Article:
Agencies and media companies with online video expertise stand to see their revenue hit the fast lane if they win some auto dealerships as clients, a new study suggests.
More than half the auto dealers who responded to a survey by The Kelsey Group said they plan to include online video clips on their company Web sites during the next 12 months. Only one-third of the dealers said they currently have video on their sites.
Additionally, the Princeton, NJ-based research company learned that dealerships are “rapidly adopting” Web 2.0 marketing efforts, such as online reviews and social media involvement. The Kelsey Group said these interactive methods are “becoming an integral element of the marketing mix” for auto dealers.
In the online survey conducted last month, 59 percent of the responding dealerships said they plan to use online video on sites during the next 12 months, up from the current 33 percent, according to The Kelsey Group.
The company’s research corroborates other reports, including one last summer by Borrell Associates, that said traditional local media will continue to lose ground to Internet advertising.
Auto dealers are “shifting more of their media mix online, with 62 percent planning to increase online media spending in the next 12 months, compared with only 17 percent for traditional media,” the research group said in a statement. Meanwhile, 46 percent of dealers surveyed said they plan to decrease spending on traditional media during the next year, compared with only 8 percent for online media.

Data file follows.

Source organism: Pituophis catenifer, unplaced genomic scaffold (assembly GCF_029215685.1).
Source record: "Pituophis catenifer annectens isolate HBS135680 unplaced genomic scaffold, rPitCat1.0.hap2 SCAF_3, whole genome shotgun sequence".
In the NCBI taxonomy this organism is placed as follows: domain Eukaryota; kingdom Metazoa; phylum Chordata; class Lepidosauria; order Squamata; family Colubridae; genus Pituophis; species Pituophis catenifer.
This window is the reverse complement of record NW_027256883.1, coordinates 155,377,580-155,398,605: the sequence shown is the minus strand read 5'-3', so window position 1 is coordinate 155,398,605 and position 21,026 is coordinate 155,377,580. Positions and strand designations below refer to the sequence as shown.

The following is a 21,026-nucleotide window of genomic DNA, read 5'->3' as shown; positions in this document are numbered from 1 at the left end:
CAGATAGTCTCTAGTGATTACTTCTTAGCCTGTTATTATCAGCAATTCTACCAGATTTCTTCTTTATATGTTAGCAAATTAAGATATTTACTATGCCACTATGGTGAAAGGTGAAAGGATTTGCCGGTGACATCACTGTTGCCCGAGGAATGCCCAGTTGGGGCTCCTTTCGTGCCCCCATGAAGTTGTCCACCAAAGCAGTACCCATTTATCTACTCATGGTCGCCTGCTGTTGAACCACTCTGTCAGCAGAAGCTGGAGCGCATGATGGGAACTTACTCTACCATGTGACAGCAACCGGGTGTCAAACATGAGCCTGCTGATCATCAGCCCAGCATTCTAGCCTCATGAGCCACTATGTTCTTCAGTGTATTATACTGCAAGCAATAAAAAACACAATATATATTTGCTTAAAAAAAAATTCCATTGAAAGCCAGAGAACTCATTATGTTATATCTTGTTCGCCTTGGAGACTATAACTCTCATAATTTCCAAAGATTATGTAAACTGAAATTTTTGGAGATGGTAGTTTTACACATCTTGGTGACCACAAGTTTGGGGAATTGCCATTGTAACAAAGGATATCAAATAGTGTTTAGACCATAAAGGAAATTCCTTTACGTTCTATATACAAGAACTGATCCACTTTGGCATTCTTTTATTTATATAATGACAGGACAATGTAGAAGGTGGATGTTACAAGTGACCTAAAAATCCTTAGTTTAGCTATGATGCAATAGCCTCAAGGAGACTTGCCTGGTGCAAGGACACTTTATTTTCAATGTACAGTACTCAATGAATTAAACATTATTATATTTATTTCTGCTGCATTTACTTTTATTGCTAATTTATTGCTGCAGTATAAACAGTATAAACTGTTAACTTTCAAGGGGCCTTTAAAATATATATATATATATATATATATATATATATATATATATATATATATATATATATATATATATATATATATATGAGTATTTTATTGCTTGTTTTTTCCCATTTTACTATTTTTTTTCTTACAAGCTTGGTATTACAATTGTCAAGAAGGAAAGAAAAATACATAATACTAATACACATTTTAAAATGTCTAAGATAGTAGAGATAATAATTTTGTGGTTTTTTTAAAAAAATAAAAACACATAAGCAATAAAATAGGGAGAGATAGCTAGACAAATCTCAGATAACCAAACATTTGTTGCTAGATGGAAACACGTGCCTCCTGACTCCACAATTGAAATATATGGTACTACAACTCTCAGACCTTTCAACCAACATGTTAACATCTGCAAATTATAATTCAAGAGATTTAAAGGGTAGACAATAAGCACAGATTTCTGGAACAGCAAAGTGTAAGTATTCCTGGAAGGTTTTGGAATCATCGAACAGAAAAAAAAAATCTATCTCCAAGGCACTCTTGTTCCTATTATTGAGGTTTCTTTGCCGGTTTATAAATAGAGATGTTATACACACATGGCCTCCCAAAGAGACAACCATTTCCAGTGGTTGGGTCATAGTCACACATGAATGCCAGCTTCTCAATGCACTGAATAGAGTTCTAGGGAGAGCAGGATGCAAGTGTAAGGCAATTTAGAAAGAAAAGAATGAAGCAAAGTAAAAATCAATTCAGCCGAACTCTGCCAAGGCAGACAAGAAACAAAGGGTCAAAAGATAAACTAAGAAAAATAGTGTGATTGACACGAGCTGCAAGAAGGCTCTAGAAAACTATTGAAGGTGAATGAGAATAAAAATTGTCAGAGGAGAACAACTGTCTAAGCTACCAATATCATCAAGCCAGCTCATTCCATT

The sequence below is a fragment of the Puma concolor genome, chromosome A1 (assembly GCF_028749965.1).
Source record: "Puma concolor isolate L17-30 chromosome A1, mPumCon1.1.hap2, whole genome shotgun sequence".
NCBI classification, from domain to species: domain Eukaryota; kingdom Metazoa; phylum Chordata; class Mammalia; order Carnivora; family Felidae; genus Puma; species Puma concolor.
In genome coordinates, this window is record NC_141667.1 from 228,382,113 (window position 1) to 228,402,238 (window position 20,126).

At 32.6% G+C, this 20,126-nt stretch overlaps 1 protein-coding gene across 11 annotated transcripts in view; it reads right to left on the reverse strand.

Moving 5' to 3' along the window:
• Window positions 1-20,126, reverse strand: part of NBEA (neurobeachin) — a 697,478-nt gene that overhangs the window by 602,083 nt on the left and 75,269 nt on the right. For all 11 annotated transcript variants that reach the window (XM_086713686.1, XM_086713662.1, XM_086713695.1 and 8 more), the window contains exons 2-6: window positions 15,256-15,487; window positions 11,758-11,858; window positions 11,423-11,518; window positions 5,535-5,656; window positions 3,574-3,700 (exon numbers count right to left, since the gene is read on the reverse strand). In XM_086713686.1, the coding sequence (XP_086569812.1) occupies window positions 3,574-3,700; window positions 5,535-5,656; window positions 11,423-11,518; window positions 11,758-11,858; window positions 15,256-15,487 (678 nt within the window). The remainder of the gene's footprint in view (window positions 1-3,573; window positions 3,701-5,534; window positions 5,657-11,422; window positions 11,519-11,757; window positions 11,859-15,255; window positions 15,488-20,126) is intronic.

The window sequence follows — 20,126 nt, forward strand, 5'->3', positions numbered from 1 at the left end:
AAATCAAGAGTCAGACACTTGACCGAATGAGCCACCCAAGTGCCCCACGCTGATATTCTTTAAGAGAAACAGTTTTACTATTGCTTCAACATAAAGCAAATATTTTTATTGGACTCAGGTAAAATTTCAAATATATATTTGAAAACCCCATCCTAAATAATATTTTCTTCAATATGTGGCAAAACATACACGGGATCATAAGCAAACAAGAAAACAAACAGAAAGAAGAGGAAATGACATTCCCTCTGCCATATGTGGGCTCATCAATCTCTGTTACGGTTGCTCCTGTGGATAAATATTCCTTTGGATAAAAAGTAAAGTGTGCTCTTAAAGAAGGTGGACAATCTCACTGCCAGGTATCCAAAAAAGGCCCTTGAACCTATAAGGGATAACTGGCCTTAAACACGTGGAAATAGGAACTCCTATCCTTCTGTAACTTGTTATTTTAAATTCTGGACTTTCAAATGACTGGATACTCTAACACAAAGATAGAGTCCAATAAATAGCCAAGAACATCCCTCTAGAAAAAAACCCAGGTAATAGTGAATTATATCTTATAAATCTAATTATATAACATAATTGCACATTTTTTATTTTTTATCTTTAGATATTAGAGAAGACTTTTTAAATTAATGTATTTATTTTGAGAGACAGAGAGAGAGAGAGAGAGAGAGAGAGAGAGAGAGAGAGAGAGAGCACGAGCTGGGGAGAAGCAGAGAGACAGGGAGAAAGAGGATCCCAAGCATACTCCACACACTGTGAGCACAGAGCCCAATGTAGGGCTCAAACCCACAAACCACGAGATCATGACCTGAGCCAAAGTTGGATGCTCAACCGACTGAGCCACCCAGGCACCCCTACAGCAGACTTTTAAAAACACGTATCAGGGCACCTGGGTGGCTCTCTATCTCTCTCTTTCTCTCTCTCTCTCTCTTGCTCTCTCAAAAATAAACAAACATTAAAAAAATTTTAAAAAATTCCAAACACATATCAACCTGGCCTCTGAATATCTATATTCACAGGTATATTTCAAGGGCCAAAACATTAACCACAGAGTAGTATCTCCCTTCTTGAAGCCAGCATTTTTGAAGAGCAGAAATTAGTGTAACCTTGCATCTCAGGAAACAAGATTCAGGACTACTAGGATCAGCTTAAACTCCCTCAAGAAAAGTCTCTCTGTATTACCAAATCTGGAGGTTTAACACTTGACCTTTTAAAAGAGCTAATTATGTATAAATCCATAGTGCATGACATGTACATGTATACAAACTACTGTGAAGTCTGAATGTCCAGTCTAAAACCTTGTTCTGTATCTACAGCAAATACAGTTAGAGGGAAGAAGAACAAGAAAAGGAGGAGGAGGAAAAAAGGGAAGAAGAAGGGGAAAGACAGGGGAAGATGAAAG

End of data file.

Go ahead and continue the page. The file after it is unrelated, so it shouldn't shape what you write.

In an interview, Steve Marshall, The Kelsey Group’s research director, said about 200 dealers responded to the survey. Based on the responses, Marshall said the percentage of auto dealers using customer ratings and reviews will rise from 29 to 43 during the next 12 months. Currently, only 15 percent of the dealers said they are involved in social networking site marketing but 33 percent said they plan to try it during the next year, said Marshall.
“A car dealer will set up their own site on MySpace or Facebook or Yahoo Groups,” said Marshall. “Or they will…put up a blog post or link on a relevant site.”
He said 28 percent of the dealers said they plan to place video ads on Web sites other than their own — such as YouTube — something currently done by one in five of the dealerships.
Dealers also plan to increase their mobile advertising quite a bit. Marshall said only 5 percent currently use mobile but 15 percent said they’ll be involved a year from now.
While Marshall said most video ads for car dealerships have a “down-home” quality and are “a little unpolished,” he added it’s clear the ads aren’t being done in-house.
“Answers to other questions [in the survey] are consistent with a pattern of hiring this work out simply because they don’t have the internal resources to do production,” said Marshall. He also said it doesn’t appear car manufacturers are helping pay for the online video and other Web 2.0 initiatives. “The purpose of these ads is not to support the brands,” said Marshall, noting many of the videos are simple clips showing showrooms and display lots.
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